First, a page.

36. 36. Greene KL, Albertsen PC, Babaian RJ, Carter HB, Gann PH, Han M, Kuban DA, Sartor AO, Stanford JL, Zietman A, Carroll P (2009) Prostate specific antigen best practice statement. J. Urol. 182: 2232–2241.
  37. 37. Imamura T, Yasunaga H (2008) Economic evaluation of prostate cancer screening with prostate-specific antigen. Int. J. Urol. 15: 285-288.
  38. 38. Kendirci M, Bejma J, Hellstrom WJ (2006) Update on erectile dysfunction in prostate cancer patients. Curr. Opin. Urol. 16: 186-195.
  39. 39. McCullough AR (2008) Rehabilitation of erectile function following radical prostatectomy. Asian J. Androl.10: 61-74.
  40. 40. Seftel AD, Mohammed MA, Althof SE (2004) Erectile dysfunction: etiology, evaluation, and treatment options. Med. Clin. North. Am. 88: 387-416.
  41. 41. Sivalingam S, Hashim H, Schwaibold H (2006) An overview of the diagnosis and treatment of erectile dysfunction. Drugs. 66: 2339-2355.
  42. 42. Weber BA, Roberts BL, Yarandi H, Mills TL, Chumbler NR, Algood C (2007). Dyadic support and quality-of-life after radical prostatectomy. J. Mens. Health Gend. 4: 156–164.
  43. 43. Filocamo MT, Marzi VL, Del Popolo G, Cecconi F, Marzocco M, Tosto A, Nicita G (2005) Effectiveness of early pelvic floor rehabilitation for post-prostatectomy incontinence. Eur. Urol. 48: 734-738.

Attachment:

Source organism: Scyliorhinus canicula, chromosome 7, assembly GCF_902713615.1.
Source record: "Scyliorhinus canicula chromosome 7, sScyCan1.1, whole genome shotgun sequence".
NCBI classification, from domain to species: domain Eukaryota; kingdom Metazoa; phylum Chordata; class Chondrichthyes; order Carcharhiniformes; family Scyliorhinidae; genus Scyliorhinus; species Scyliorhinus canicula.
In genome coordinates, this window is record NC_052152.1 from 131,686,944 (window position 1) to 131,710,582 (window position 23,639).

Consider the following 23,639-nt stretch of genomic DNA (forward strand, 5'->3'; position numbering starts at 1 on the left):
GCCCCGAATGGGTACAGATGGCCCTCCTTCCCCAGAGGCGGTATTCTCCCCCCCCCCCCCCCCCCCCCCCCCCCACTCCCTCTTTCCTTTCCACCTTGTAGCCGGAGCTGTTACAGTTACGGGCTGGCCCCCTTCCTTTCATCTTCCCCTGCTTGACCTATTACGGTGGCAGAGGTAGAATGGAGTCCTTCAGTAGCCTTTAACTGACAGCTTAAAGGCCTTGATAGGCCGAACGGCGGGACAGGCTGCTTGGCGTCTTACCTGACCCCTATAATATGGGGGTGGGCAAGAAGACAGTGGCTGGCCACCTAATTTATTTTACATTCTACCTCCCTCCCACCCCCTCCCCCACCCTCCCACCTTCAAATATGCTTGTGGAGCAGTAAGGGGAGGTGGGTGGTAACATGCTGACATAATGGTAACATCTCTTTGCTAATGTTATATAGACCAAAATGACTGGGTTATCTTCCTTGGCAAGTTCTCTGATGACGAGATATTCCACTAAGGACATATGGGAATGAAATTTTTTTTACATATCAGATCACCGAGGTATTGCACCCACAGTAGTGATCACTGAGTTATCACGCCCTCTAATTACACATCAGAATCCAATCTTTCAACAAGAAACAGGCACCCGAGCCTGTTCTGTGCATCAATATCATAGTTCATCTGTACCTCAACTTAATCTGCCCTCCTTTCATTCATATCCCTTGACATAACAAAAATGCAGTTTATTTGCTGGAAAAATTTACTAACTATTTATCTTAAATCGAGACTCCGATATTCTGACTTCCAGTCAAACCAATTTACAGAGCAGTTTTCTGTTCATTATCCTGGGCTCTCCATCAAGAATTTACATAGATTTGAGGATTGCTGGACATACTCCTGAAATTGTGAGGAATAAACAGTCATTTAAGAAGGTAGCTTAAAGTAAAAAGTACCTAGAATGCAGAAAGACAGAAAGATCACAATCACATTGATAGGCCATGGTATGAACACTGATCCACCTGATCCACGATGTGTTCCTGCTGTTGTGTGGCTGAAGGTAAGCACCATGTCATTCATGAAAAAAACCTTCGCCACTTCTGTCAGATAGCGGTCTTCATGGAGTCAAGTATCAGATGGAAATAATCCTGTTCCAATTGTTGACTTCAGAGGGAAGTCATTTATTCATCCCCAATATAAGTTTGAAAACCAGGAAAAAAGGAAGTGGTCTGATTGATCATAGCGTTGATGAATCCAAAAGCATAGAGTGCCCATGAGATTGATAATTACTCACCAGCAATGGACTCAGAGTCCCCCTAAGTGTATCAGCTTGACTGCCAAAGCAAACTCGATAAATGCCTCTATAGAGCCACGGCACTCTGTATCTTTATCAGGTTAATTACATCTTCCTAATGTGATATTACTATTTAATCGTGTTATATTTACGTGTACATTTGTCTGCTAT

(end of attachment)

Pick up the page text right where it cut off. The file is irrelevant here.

44. 44. Musicki B, Burnett AL (2006) eNOS Function and Dysfunction in the Penis. Exp. Biol. Med. 231: 154-165.
  45. 45. Priviero FBM, Leite R, Webb RC, Teixeira CE (2007) Neurophysiological basis of penile erection. ActaPharmacol. Sin. 28: 751-755.
  46. 46. Andersson KE (2011). Mechanisms of penile erection and basis for pharmacological treatment of erectile dysfunction. Pharmacol. Rev. 63: 811-859.
  47. 47. National Institutes of Health (2003) Consensus Development Panel on Impotence. JAMA.270:83-90.
  48. 48. Ribeiro CG, Moura R, Neves RF, Spinosa JP, Bernardo-Filho M (2007) Nuclear medicine imaging technique in the erectile dysfunction evaluation: a mini-review. Braz. Arch. Biol. Technol. 50: 91-96.
  49. 49. Santos-Filho SD, Paoli S, Vicentini SC, Pinto NS, Oliveira MP, Tavares A, Bernardo-Filho M (2012) Erectile dysfunction: The interest of the scientific community. J. Med. Med. Sci. 3: 70-76.
  50. 50. Yuan J, Hoang AN, Romero CA, Lin H, Dai Y, Wang R (2010) Vacuum therapy in erectile dysfunction - Science and clinical evidence. Int. J. Impot. Res. 22: 211-219.
  51. 51. Burgio KL, Goode PS, Urban DA, Umlauf MG, Locher JL, Bueschen A, Redden DT (2006) Preoperative biofeedback assisted behavioral training to decrease post-prostatectomy incontinence: a randomized controlled trial. J. Urol. 175: 196-20.1
  52. 52. Parekh AR, Feng MI, Kirages D, Bremner H, Kaswick J, Aboseif S (2003) The role of pelvic floor exercises on postprostatectomy incontinence. J. Urol. 170: 130-133.
  53. 53. Serdà BC, Vesa J, del Valle A, Monreal P (2010) Urinary incontinence and prostate cancer: A rehabilitation program design. Actas Urol. Esp. 34: 522-530.
  54. 54. Claes H, Van Kampen M, Lysens R, Baert L (1995) Pelvic floor exercises in the treatment of impotence. Eur. J. Phys. Rehabil. Med. 5: 135-140.
  55. 55. Lee MS, Shin B, Ernst E (2009) Acupuncture for treating erectile dysfunction: a systematic review. BJU Int. 104: 366-370.

Written By

Mario Bernardo Filho and Mauro Luis Barbosa Júnior

Submitted: April 30th, 2012 Reviewed: August 16th, 2012 Published: January 16th, 2013